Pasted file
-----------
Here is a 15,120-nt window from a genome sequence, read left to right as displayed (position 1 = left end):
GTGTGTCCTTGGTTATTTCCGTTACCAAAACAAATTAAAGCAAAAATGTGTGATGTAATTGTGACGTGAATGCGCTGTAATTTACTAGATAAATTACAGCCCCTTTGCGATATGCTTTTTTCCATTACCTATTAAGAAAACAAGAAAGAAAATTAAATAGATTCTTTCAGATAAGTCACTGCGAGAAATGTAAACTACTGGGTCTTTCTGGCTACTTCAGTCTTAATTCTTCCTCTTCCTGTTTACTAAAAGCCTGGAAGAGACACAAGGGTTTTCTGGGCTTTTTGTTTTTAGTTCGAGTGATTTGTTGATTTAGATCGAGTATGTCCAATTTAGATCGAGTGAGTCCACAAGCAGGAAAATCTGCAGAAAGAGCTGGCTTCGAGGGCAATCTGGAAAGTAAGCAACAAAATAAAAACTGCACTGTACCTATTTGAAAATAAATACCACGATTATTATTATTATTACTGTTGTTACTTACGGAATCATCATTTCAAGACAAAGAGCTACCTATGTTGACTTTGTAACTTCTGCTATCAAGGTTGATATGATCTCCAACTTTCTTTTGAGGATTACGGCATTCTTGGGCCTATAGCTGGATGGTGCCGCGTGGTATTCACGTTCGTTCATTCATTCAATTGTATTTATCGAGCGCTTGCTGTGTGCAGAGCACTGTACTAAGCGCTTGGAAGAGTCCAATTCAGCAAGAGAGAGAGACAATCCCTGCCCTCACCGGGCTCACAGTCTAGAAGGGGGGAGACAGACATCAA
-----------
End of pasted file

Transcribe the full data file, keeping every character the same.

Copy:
Here is a 15,120-nt window from a genome sequence, read left to right as displayed (position 1 = left end):
GTGTGTCCTTGGTTATTTCCGTTACCAAAACAAATTAAAGCAAAAATGTGTGATGTAATTGTGACGTGAATGCGCTGTAATTTACTAGATAAATTACAGCCCCTTTGCGATATGCTTTTTTCCATTACCTATTAAGAAAACAAGAAAGAAAATTAAATAGATTCTTTCAGATAAGTCACTGCGAGAAATGTAAACTACTGGGTCTTTCTGGCTACTTCAGTCTTAATTCTTCCTCTTCCTGTTTACTAAAAGCCTGGAAGAGACACAAGGGTTTTCTGGGCTTTTTGTTTTTAGTTCGAGTGATTTGTTGATTTAGATCGAGTATGTCCAATTTAGATCGAGTGAGTCCACAAGCAGGAAAATCTGCAGAAAGAGCTGGCTTCGAGGGCAATCTGGAAAGTAAGCAACAAAATAAAAACTGCACTGTACCTATTTGAAAATAAATACCACGATTATTATTATTATTACTGTTGTTACTTACGGAATCATCATTTCAAGACAAAGAGCTACCTATGTTGACTTTGTAACTTCTGCTATCAAGGTTGATATGATCTCCAACTTTCTTTTGAGGATTACGGCATTCTTGGGCCTATAGCTGGATGGTGCCGCGTGGTATTCACGTTCGTTCATTCATTCAATTGTATTTATCGAGCGCTTGCTGTGTGCAGAGCACTGTACTAAGCGCTTGGAAGAGTCCAATTCAGCAAGAGAGAGAGACAATCCCTGCCCTCACCGGGCTCACAGTCTAGAAGGGGGGAGACAGACATCAA